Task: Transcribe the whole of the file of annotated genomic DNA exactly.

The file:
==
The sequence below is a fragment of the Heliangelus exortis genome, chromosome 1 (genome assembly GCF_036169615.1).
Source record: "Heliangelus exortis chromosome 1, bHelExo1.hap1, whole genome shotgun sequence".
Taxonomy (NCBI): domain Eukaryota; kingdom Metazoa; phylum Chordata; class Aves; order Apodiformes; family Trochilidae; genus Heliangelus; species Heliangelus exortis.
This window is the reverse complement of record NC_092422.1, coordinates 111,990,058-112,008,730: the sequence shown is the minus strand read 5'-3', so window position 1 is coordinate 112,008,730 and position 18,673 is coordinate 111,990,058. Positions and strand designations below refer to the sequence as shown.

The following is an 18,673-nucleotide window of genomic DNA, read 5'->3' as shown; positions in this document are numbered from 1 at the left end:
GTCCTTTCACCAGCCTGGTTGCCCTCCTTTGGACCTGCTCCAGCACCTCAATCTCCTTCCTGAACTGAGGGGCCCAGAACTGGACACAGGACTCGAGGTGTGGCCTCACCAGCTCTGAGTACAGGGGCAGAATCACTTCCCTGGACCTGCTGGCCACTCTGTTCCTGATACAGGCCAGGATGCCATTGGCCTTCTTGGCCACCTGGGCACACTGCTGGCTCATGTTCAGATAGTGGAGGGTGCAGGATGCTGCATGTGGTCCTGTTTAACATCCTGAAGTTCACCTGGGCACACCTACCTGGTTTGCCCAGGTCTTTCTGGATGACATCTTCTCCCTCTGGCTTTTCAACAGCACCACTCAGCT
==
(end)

The sequence below is a fragment of the Heliangelus exortis genome, chromosome 1 (genome assembly GCF_036169615.1).
Source record: "Heliangelus exortis chromosome 1, bHelExo1.hap1, whole genome shotgun sequence".
Taxonomy (NCBI): domain Eukaryota; kingdom Metazoa; phylum Chordata; class Aves; order Apodiformes; family Trochilidae; genus Heliangelus; species Heliangelus exortis.
This window is the reverse complement of record NC_092422.1, coordinates 111,990,058-112,008,730: the sequence shown is the minus strand read 5'-3', so window position 1 is coordinate 112,008,730 and position 18,673 is coordinate 111,990,058. Positions and strand designations below refer to the sequence as shown.

The following is an 18,673-nucleotide window of genomic DNA, read 5'->3' as shown; positions in this document are numbered from 1 at the left end:
GTCCTTTCACCAGCCTGGTTGCCCTCCTTTGGACCTGCTCCAGCACCTCAATCTCCTTCCTGAACTGAGGGGCCCAGAACTGGACACAGGACTCGAGGTGTGGCCTCACCAGCTCTGAGTACAGGGGCAGAATCACTTCCCTGGACCTGCTGGCCACTCTGTTCCTGATACAGGCCAGGATGCCATTGGCCTTCTTGGCCACCTGGGCACACTGCTGGCTCATGTTCAGATAGTGGAGGGTGCAGGATGCTGCATGTGGTCCTGTTTAACATCCTGAAGTTCACCTGGGCACACCTACCTGGTTTGCCCAGGTCTTTCTGGATGACATCTTCTCCCTCTGGCTTTTCAACAGCACCACTCAGCT